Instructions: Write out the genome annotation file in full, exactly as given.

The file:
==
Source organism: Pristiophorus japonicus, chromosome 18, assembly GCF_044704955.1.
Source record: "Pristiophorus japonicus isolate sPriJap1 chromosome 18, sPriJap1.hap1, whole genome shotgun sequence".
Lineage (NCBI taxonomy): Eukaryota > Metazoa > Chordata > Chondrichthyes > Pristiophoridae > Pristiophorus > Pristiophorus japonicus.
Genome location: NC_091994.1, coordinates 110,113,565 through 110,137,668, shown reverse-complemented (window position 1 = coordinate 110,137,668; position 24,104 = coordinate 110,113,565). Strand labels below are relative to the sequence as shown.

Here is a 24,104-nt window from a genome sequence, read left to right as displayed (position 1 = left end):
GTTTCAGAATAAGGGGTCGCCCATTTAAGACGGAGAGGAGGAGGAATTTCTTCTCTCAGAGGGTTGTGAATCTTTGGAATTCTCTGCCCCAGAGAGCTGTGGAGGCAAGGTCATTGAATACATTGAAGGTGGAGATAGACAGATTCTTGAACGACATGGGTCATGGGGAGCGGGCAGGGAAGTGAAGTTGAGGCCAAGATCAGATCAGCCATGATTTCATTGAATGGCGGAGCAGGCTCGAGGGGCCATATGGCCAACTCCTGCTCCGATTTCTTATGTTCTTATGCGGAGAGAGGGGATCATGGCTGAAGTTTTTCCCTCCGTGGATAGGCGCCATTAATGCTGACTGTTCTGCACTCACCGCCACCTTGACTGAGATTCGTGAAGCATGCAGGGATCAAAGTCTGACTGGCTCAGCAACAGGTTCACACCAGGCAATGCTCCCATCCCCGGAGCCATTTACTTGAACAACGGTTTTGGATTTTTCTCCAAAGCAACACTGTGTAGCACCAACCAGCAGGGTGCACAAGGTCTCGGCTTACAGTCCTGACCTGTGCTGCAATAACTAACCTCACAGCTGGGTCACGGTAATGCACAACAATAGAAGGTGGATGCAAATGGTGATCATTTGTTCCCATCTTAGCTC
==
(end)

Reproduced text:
Source organism: Pristiophorus japonicus, chromosome 18, assembly GCF_044704955.1.
Source record: "Pristiophorus japonicus isolate sPriJap1 chromosome 18, sPriJap1.hap1, whole genome shotgun sequence".
Lineage (NCBI taxonomy): Eukaryota > Metazoa > Chordata > Chondrichthyes > Pristiophoridae > Pristiophorus > Pristiophorus japonicus.
Genome location: NC_091994.1, coordinates 110,113,565 through 110,137,668, shown reverse-complemented (window position 1 = coordinate 110,137,668; position 24,104 = coordinate 110,113,565). Strand labels below are relative to the sequence as shown.

Here is a 24,104-nt window from a genome sequence, read left to right as displayed (position 1 = left end):
GTTTCAGAATAAGGGGTCGCCCATTTAAGACGGAGAGGAGGAGGAATTTCTTCTCTCAGAGGGTTGTGAATCTTTGGAATTCTCTGCCCCAGAGAGCTGTGGAGGCAAGGTCATTGAATACATTGAAGGTGGAGATAGACAGATTCTTGAACGACATGGGTCATGGGGAGCGGGCAGGGAAGTGAAGTTGAGGCCAAGATCAGATCAGCCATGATTTCATTGAATGGCGGAGCAGGCTCGAGGGGCCATATGGCCAACTCCTGCTCCGATTTCTTATGTTCTTATGCGGAGAGAGGGGATCATGGCTGAAGTTTTTCCCTCCGTGGATAGGCGCCATTAATGCTGACTGTTCTGCACTCACCGCCACCTTGACTGAGATTCGTGAAGCATGCAGGGATCAAAGTCTGACTGGCTCAGCAACAGGTTCACACCAGGCAATGCTCCCATCCCCGGAGCCATTTACTTGAACAACGGTTTTGGATTTTTCTCCAAAGCAACACTGTGTAGCACCAACCAGCAGGGTGCACAAGGTCTCGGCTTACAGTCCTGACCTGTGCTGCAATAACTAACCTCACAGCTGGGTCACGGTAATGCACAACAATAGAAGGTGGATGCAAATGGTGATCATTTGTTCCCATCTTAGCTC